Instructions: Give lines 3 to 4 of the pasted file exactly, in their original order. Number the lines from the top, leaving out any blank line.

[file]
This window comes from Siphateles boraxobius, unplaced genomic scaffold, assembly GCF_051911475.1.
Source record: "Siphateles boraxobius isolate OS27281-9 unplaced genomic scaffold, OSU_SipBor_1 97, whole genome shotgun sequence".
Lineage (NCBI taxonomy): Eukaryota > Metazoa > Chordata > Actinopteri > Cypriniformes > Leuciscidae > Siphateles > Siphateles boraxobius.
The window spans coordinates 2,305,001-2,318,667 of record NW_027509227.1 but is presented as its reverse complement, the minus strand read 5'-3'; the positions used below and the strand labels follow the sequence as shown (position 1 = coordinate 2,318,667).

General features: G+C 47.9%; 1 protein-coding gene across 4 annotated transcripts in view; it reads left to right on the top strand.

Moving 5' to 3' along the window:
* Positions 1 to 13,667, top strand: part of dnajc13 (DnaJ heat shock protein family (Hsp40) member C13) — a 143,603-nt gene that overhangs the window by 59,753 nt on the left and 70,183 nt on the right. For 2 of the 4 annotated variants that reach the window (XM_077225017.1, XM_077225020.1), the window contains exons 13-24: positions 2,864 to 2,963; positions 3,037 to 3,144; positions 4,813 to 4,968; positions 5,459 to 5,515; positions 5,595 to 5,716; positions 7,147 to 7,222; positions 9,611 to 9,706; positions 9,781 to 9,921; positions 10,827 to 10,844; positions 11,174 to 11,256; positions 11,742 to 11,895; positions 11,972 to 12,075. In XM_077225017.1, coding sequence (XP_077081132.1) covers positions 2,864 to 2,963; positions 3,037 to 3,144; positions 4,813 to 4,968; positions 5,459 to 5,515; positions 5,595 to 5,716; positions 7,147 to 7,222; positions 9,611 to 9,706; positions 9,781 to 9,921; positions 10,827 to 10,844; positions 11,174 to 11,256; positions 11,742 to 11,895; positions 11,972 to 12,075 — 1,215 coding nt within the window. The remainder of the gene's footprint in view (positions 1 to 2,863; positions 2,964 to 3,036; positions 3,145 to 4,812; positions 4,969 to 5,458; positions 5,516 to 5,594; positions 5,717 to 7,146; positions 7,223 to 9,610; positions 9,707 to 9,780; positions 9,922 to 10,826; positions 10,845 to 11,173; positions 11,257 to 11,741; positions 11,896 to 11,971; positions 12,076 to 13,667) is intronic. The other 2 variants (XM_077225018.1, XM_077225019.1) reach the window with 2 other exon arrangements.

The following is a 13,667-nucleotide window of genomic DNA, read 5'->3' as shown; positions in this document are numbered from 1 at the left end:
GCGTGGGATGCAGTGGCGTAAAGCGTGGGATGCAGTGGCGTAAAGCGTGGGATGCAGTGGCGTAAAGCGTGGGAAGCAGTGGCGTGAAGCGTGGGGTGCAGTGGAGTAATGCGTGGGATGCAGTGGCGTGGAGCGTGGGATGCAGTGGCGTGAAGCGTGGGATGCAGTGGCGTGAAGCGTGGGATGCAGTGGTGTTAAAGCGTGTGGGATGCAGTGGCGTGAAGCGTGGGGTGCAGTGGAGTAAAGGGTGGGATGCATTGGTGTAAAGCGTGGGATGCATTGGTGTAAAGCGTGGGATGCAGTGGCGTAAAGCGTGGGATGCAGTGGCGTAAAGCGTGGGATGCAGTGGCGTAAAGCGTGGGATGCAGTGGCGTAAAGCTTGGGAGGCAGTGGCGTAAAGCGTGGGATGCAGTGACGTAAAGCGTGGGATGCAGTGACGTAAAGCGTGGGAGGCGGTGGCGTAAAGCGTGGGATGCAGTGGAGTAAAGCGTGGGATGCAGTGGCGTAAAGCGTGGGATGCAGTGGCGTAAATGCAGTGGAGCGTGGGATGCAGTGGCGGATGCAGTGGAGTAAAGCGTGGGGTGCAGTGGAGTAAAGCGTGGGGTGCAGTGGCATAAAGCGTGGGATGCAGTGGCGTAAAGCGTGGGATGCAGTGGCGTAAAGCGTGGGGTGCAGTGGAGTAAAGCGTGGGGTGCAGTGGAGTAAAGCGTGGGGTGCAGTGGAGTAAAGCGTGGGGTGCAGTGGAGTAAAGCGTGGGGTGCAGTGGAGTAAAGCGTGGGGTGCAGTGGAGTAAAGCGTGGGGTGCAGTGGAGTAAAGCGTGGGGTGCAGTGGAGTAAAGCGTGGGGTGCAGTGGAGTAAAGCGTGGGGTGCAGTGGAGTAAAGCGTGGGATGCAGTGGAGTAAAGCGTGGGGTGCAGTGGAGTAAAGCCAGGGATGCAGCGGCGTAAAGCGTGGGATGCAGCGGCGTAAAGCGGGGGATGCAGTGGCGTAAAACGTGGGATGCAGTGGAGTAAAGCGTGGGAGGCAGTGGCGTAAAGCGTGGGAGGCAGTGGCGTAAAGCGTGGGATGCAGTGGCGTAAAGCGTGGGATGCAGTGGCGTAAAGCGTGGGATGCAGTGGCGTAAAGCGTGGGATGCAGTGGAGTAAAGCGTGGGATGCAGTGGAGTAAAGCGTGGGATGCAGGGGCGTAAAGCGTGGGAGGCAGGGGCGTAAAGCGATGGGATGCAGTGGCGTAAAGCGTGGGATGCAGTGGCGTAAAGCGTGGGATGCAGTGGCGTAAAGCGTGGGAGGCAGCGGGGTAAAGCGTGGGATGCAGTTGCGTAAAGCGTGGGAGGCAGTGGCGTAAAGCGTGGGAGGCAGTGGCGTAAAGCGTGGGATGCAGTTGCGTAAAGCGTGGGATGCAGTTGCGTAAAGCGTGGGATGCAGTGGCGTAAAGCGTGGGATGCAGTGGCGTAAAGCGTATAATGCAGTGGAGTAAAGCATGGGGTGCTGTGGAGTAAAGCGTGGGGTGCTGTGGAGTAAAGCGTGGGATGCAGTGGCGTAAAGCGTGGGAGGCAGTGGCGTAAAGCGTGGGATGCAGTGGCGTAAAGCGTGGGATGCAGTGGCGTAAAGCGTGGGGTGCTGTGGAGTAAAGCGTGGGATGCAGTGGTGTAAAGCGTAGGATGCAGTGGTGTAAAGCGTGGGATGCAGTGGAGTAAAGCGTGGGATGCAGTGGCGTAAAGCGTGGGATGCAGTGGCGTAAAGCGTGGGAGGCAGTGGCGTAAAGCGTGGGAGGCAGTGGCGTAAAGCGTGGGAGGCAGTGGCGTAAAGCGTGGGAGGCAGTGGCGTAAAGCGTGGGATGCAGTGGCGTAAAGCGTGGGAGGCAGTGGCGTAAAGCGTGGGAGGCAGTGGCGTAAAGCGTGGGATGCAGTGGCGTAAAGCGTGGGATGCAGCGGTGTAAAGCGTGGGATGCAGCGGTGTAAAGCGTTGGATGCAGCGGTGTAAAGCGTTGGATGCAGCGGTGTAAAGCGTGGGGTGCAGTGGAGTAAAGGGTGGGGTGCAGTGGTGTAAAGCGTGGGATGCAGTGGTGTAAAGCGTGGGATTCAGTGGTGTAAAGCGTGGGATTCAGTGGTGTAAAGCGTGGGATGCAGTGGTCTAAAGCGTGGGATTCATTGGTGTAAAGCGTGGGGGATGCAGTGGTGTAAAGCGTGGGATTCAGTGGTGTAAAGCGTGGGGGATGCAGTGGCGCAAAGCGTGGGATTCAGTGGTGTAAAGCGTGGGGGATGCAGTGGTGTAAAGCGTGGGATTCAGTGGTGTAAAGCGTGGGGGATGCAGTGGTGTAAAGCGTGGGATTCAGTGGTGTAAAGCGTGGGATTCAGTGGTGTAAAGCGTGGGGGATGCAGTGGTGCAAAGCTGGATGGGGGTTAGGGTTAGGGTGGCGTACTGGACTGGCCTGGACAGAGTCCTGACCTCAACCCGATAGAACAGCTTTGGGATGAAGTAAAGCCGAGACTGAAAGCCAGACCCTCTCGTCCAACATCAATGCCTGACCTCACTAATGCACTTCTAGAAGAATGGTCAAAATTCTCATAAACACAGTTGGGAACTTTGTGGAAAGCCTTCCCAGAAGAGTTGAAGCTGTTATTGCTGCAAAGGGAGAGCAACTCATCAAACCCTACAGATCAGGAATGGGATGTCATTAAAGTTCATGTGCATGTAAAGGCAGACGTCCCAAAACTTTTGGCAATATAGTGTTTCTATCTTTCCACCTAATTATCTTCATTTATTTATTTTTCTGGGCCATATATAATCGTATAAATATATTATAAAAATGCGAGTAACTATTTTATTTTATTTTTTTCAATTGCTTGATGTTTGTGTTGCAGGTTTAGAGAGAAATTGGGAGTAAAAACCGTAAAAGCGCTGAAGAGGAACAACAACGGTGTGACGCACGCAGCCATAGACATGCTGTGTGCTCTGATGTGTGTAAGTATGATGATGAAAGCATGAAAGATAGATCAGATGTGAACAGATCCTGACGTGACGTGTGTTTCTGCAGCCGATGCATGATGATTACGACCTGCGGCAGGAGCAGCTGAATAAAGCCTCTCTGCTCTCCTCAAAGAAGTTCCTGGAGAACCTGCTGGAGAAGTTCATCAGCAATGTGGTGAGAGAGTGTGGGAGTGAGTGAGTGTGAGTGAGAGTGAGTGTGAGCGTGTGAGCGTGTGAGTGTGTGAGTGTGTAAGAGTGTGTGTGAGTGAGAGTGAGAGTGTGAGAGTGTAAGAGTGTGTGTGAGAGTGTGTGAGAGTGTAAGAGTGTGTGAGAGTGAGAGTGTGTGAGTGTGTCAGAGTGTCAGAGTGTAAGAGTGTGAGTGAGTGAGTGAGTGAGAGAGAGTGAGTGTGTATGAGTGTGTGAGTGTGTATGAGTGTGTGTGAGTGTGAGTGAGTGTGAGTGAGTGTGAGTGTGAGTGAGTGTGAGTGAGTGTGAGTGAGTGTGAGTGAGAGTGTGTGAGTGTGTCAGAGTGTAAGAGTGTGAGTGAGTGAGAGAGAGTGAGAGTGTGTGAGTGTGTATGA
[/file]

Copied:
Lineage (NCBI taxonomy): Eukaryota > Metazoa > Chordata > Actinopteri > Cypriniformes > Leuciscidae > Siphateles > Siphateles boraxobius.
The window spans coordinates 2,305,001-2,318,667 of record NW_027509227.1 but is presented as its reverse complement, the minus strand read 5'-3'; the positions used below and the strand labels follow the sequence as shown (position 1 = coordinate 2,318,667).